Re: [web-animations] bounded CSS attributes and SVG properties

On Oct 15, 2013, at 3:30 AM, Brian Birtles <> wrote:

> (2013/10/15 10:17), Shane Stephens wrote:
>> Some animatable values have closed bounds (e.g. SVG and CSS width and
>> height values can't be less than 0). When animating these, we have a
>> choice to either:
>> * enforce the boundedness within our animations; or
>> * enforce the boundedness when applying the result back into CSS or SVG
>> I propose we choose the latter, so that things like:
>> new Animation(target, [{width: -50px, composite: add}, {width: 50px,
>> composite: add}], 1);
>> modify the element from 50px smaller than current size to 50px larger
>> than current size.
> In terms of compatibility, for SVG the latter behaviour is "recommended" 
> in SMIL:
> "Some attributes that support additive animation have a defined legal 
> range for values (e.g., an opacity attribute may allow values between 0 
> and 1). In some cases, an animation function may yield out of range 
> values. It is recommended that implementations clamp the results to the 
> legal range as late as possible, before applying them to the 
> presentation value. Ideally, the effect of all the animations active or 
> frozen at a given point should be combined, before any clamping is 
> performed. Although individual animation functions may yield out of 
> range values, the combination of additive animations may still be legal. 
> Clamping only the final result and not the effect of the individual 
> animation functions provides support for these cases. Intermediate 
> results may be clamped when necessary although this is not optimal. The 
> host language must define the clamping semantics for each attribute that 
> can be animated."[1]
>> Some animatable values have open bounds (e.g. CSS column-width values
>> must be larger than 0).
>> What should we do when an animation results in a value outside these
>> open bounds? Currently we're thinking that we should set the value to
>> the smallest representable value larger than the boundary edge, but this
>> seems somewhat hacky.
> Let me check I understand the issue. In light of these open bounds its 
> tempting to say that for both open and closed bounds, "don't do any 
> clamping, treat out of range values as invalid (and do whatever is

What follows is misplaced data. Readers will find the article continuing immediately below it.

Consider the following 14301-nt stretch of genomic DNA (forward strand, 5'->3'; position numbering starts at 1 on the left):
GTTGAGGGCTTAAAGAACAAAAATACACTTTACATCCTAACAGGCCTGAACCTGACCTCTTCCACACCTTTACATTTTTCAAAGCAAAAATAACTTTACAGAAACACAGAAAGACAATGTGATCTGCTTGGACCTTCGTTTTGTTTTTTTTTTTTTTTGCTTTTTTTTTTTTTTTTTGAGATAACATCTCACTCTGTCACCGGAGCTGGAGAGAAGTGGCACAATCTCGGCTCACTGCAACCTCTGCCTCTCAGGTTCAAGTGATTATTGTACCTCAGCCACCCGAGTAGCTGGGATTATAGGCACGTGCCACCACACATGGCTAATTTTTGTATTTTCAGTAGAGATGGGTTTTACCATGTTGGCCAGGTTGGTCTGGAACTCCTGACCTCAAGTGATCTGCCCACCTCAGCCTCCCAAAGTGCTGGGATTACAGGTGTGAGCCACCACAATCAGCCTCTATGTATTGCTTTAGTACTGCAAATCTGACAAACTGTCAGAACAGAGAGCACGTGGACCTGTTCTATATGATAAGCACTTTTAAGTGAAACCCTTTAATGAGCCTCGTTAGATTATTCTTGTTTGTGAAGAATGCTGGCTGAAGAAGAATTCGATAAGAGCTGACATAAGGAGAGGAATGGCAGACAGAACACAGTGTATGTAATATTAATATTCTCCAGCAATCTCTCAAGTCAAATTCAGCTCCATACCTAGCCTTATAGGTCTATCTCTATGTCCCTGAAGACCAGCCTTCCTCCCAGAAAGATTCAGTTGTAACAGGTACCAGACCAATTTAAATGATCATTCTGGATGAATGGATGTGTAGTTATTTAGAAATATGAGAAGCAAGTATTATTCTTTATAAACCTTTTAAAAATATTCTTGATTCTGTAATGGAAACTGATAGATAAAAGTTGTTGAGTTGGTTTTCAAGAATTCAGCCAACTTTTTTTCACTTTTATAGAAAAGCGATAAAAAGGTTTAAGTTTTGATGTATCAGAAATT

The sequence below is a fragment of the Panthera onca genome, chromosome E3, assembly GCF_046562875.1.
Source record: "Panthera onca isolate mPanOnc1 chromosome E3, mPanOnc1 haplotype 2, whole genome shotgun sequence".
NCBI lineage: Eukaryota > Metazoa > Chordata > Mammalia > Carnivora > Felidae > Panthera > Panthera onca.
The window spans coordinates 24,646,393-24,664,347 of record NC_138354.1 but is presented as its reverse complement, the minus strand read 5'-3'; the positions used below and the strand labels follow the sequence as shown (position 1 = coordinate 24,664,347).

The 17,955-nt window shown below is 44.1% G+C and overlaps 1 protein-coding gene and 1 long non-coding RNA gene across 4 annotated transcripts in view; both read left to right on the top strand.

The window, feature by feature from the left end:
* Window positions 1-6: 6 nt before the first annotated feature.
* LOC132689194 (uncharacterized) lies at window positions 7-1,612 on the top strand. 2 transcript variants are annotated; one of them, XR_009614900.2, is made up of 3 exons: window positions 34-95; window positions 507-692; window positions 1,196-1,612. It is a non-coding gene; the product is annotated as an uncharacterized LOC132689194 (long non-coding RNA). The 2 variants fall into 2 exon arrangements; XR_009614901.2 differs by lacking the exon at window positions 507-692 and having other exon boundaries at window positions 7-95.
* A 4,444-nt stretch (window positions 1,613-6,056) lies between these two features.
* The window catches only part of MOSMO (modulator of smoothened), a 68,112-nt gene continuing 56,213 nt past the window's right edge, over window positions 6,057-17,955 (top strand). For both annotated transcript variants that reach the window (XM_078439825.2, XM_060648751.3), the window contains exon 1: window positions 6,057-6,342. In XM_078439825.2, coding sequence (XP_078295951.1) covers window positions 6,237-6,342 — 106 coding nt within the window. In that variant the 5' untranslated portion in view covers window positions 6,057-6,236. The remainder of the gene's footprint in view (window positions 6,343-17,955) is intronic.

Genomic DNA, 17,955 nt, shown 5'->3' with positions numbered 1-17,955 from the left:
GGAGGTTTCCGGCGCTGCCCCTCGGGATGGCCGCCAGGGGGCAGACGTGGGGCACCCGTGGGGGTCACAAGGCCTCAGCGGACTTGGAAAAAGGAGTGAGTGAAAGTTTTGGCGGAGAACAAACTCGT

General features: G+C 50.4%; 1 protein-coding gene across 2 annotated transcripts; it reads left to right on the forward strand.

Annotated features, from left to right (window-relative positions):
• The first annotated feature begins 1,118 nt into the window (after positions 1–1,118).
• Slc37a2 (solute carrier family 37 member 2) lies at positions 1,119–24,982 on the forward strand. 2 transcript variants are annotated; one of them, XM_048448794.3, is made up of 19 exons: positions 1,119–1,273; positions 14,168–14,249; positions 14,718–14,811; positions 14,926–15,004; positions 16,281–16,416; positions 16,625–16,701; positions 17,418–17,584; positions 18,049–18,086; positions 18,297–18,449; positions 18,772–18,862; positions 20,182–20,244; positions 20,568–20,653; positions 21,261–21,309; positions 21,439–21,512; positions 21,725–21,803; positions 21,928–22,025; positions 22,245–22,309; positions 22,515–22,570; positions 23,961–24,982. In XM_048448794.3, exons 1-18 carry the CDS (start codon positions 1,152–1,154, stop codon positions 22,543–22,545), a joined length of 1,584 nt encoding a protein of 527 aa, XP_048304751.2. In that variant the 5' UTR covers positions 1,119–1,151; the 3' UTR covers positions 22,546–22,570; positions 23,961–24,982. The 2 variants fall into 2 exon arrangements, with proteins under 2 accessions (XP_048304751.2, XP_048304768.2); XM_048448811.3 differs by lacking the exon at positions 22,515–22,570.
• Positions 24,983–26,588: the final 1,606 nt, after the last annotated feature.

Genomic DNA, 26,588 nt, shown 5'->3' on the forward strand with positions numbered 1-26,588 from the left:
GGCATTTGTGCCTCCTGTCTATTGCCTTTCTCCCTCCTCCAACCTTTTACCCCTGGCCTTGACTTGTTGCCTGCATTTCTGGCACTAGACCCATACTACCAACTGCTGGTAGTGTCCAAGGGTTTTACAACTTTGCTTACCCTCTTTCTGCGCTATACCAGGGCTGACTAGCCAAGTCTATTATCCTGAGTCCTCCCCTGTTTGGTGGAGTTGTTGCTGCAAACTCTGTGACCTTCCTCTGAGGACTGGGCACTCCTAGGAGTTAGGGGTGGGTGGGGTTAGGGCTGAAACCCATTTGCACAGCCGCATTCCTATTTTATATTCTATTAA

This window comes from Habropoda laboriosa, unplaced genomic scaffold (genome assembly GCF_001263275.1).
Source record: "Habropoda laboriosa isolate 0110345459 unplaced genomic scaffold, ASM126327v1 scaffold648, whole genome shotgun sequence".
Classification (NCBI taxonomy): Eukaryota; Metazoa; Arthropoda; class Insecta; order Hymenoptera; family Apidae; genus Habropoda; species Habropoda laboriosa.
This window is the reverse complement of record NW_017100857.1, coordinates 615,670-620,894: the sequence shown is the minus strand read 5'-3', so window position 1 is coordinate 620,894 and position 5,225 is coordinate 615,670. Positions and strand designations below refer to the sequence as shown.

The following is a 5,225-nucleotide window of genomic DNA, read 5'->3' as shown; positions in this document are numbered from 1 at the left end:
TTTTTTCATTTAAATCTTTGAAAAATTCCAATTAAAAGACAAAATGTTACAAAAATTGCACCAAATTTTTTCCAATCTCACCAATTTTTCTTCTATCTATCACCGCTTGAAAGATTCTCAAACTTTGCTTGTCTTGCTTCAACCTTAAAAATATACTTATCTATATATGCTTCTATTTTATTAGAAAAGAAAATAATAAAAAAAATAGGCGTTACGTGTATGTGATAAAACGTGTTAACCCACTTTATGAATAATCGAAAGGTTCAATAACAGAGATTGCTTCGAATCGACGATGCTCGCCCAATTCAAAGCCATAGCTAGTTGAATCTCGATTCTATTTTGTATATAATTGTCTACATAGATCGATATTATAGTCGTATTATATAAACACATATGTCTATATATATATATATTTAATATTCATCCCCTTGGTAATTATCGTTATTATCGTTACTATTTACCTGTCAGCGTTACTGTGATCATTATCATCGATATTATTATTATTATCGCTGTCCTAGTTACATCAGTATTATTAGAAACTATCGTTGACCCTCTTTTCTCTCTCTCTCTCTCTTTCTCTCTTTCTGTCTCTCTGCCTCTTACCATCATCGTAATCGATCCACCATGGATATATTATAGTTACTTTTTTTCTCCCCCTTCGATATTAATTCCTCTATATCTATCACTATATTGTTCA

> defined in that case)." But that's bad because in some cases it's 
> visually jarring and it puts the burden on authors to keep values in 
> range to avoid those effects.
> Does that sound right?
> (For rectangles it doesn't actually make a difference--SVG2 says that a 
> rect with width/height=0 is not rendered and the lacuna value for both 
> is 0 so whether we clamp to 0 or treat negative values as invalid and 
> fall back to the lacuna value of 0, you still get a discontinuity where 
> the rectangle disappears--something that is noticeable, for example, if 
> you have a stroke.)
> Perhaps we should just define clamping behaviour per-property or 
> per-property type (similar to how SMIL says, "the clamping semantics for 
> each attribute that can be animated")?
> For example, what is the most natural behaviour when shrinking a 
> column-width? Does clamping it to 0.00001 make sense? Or should it 
> disappear altogether? (And can be actually achieve that without tweaking 
> other properties?)

The shrinking should be after the animation step.

If the user defines and animation of 'width' from 300 to -300, the -300 should not be fixed to 0 during the animation and animate from 300 to 0. This seems unexpected.

So the property itself should handle the shrinking after the animation process. Means I am in favor for "enforce the boundedness when applying the result back into CSS or SVG".


> Thanks,
> Brian
> [1]

Received on Tuesday, 15 October 2013 06:05:30 UTC